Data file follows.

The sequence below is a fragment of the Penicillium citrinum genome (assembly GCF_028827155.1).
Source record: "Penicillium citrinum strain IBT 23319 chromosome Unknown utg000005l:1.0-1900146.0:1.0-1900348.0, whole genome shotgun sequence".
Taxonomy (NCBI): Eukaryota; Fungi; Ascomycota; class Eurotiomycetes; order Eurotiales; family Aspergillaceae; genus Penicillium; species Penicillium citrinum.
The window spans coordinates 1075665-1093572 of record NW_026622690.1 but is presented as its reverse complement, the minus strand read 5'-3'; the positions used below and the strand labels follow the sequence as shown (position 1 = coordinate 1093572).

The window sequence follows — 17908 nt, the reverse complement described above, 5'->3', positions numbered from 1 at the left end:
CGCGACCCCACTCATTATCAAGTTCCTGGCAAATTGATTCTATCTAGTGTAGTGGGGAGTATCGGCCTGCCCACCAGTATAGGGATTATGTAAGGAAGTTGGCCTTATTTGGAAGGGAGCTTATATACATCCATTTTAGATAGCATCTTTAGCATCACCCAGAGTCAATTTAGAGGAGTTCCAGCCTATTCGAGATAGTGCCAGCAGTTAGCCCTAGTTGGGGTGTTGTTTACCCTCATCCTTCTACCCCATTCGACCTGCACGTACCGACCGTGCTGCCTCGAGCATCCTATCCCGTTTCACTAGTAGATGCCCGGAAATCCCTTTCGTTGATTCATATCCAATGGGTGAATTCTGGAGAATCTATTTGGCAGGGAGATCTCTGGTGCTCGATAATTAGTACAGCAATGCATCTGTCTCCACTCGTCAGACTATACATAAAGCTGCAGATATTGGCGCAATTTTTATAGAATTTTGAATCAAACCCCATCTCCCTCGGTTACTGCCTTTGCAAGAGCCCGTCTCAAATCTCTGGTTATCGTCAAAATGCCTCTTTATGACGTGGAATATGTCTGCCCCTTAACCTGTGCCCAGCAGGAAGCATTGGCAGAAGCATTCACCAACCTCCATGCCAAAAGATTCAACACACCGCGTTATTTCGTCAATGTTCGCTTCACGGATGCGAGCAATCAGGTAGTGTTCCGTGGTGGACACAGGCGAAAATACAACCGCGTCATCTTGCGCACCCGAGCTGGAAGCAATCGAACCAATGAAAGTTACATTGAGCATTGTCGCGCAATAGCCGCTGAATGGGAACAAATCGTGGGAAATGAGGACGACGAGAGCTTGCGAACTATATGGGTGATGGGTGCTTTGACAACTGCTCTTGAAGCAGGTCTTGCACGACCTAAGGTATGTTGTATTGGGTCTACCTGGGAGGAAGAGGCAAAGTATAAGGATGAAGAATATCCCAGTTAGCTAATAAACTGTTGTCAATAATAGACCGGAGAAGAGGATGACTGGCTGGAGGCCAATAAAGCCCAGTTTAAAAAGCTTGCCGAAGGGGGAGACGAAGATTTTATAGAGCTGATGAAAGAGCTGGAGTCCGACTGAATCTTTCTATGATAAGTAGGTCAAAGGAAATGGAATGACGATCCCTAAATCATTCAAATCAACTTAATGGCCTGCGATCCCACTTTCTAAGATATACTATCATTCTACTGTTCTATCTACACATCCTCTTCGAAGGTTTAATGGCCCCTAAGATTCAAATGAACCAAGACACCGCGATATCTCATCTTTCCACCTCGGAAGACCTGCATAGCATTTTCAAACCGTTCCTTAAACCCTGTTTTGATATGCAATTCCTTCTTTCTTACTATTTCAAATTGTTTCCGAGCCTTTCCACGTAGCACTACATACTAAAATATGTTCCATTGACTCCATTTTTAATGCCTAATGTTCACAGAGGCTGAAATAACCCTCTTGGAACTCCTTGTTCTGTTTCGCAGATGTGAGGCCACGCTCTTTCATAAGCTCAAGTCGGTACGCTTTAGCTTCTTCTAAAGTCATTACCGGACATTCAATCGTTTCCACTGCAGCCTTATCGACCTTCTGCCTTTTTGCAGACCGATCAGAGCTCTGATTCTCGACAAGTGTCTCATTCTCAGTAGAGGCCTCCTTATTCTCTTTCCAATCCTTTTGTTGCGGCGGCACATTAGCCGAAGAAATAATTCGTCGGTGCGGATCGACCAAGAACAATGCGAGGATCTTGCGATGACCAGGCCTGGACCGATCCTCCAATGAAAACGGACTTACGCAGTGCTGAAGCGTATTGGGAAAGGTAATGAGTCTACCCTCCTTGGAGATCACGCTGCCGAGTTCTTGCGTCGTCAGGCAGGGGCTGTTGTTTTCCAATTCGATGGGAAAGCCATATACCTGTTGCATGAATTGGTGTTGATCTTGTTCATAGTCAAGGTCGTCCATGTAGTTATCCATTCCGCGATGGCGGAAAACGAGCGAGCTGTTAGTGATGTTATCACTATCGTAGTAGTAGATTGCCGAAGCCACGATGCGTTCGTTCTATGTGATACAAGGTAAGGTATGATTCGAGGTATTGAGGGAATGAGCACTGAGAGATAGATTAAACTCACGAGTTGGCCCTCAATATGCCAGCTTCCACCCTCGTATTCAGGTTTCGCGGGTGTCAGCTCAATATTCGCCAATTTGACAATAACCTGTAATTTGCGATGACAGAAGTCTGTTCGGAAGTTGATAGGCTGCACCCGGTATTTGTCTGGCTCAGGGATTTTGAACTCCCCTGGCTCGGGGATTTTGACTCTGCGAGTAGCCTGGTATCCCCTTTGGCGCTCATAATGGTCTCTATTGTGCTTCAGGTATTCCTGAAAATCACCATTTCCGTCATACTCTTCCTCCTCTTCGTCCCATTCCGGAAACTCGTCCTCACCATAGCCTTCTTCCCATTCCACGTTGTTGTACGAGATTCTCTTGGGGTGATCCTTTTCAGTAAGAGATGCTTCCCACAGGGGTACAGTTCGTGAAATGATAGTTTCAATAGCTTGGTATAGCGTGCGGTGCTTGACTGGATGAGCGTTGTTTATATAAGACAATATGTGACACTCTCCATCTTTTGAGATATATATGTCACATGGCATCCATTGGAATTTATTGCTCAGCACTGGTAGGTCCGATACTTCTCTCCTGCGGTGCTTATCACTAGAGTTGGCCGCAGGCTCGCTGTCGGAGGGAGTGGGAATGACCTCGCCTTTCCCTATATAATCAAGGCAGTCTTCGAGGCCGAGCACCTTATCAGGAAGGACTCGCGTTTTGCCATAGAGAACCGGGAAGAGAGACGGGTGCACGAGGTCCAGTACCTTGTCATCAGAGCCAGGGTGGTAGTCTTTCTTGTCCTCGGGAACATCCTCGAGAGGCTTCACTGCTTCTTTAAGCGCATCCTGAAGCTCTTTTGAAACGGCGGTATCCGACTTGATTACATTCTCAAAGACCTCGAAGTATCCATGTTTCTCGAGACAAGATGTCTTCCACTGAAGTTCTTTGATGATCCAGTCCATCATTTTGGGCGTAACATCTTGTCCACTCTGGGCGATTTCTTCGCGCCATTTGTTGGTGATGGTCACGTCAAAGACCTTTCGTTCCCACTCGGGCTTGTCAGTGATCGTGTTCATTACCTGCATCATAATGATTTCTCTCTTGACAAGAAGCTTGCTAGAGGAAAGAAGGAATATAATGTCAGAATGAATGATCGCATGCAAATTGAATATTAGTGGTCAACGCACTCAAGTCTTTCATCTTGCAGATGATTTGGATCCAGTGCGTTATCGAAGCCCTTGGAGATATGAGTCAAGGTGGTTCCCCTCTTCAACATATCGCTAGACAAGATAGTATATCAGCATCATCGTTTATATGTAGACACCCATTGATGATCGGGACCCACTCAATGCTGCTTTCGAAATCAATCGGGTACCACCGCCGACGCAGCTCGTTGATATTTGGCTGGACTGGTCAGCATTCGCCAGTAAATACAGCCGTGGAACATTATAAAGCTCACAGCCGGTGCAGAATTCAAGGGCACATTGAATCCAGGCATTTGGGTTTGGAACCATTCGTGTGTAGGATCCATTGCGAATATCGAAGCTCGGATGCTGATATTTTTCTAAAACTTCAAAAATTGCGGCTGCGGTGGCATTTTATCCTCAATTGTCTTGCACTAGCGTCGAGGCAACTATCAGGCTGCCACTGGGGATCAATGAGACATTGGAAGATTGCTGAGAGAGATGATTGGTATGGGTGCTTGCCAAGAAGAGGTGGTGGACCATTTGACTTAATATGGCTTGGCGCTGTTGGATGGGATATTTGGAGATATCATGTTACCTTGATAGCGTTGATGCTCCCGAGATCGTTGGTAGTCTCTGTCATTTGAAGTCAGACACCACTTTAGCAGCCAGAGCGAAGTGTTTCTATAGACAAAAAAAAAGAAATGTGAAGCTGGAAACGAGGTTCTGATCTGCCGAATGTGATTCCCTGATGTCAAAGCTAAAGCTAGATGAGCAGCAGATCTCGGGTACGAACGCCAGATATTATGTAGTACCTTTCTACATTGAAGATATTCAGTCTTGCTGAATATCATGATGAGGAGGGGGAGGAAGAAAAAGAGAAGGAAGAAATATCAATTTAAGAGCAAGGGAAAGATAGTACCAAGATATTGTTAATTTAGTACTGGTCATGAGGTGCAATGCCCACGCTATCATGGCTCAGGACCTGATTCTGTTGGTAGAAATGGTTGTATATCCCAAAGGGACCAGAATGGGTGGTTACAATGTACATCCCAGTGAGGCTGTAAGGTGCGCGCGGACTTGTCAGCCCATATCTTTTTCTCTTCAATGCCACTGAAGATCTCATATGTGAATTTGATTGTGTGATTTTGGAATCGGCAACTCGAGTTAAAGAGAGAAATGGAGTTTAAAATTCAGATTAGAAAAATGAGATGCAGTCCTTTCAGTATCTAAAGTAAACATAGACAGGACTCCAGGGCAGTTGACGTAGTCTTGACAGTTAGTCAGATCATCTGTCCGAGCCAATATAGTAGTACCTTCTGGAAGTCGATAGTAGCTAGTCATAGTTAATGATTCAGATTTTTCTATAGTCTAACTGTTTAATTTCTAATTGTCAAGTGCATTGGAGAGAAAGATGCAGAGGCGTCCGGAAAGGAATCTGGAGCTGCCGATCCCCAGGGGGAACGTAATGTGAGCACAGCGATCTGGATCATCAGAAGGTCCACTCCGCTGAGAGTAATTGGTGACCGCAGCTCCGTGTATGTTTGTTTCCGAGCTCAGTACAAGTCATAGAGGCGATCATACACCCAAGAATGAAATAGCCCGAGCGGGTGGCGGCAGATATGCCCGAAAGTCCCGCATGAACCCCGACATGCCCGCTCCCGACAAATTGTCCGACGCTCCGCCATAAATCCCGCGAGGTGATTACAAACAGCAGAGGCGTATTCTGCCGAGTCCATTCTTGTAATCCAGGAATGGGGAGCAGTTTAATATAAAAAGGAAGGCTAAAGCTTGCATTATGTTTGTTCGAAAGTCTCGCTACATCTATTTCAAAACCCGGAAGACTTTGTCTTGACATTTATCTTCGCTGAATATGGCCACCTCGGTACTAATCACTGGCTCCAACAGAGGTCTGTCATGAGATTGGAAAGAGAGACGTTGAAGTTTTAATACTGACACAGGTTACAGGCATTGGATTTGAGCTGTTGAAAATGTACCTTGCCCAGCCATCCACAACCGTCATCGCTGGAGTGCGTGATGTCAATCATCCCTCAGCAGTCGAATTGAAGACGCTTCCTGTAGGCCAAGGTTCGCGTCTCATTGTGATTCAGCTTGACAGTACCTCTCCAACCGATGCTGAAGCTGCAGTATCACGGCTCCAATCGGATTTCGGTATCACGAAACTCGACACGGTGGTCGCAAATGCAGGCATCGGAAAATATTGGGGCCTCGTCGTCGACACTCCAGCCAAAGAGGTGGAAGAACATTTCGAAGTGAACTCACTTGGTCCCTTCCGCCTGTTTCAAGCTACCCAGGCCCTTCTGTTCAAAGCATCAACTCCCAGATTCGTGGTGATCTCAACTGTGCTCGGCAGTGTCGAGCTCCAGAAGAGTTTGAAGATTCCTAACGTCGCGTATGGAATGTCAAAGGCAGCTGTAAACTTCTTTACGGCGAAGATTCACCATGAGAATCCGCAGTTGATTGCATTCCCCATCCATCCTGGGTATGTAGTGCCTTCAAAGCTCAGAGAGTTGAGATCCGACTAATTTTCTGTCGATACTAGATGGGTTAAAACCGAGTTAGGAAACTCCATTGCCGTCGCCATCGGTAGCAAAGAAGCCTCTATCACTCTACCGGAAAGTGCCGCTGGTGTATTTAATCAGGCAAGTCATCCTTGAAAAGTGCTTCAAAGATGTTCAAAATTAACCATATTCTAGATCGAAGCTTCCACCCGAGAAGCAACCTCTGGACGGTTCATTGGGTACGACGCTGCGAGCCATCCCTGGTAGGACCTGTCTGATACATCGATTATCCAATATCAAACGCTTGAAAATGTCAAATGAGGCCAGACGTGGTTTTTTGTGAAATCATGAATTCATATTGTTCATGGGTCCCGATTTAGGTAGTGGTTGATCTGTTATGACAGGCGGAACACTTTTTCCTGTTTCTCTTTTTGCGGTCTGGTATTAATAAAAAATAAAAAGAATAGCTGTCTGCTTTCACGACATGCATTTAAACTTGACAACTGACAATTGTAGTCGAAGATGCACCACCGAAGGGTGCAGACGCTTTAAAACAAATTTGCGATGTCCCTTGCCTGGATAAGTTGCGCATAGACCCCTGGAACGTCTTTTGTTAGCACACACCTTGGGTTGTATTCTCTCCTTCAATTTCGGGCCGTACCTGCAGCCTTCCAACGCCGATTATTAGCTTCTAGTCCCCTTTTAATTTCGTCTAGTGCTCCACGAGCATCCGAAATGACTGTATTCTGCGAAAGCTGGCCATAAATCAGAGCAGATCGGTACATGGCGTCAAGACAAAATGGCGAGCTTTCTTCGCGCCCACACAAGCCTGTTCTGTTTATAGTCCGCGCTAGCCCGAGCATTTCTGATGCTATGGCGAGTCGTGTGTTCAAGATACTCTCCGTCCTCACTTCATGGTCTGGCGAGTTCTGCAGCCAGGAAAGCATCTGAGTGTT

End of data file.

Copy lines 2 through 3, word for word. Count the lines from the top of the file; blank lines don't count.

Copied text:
Source record: "Penicillium citrinum strain IBT 23319 chromosome Unknown utg000005l:1.0-1900146.0:1.0-1900348.0, whole genome shotgun sequence".
Taxonomy (NCBI): Eukaryota; Fungi; Ascomycota; class Eurotiomycetes; order Eurotiales; family Aspergillaceae; genus Penicillium; species Penicillium citrinum.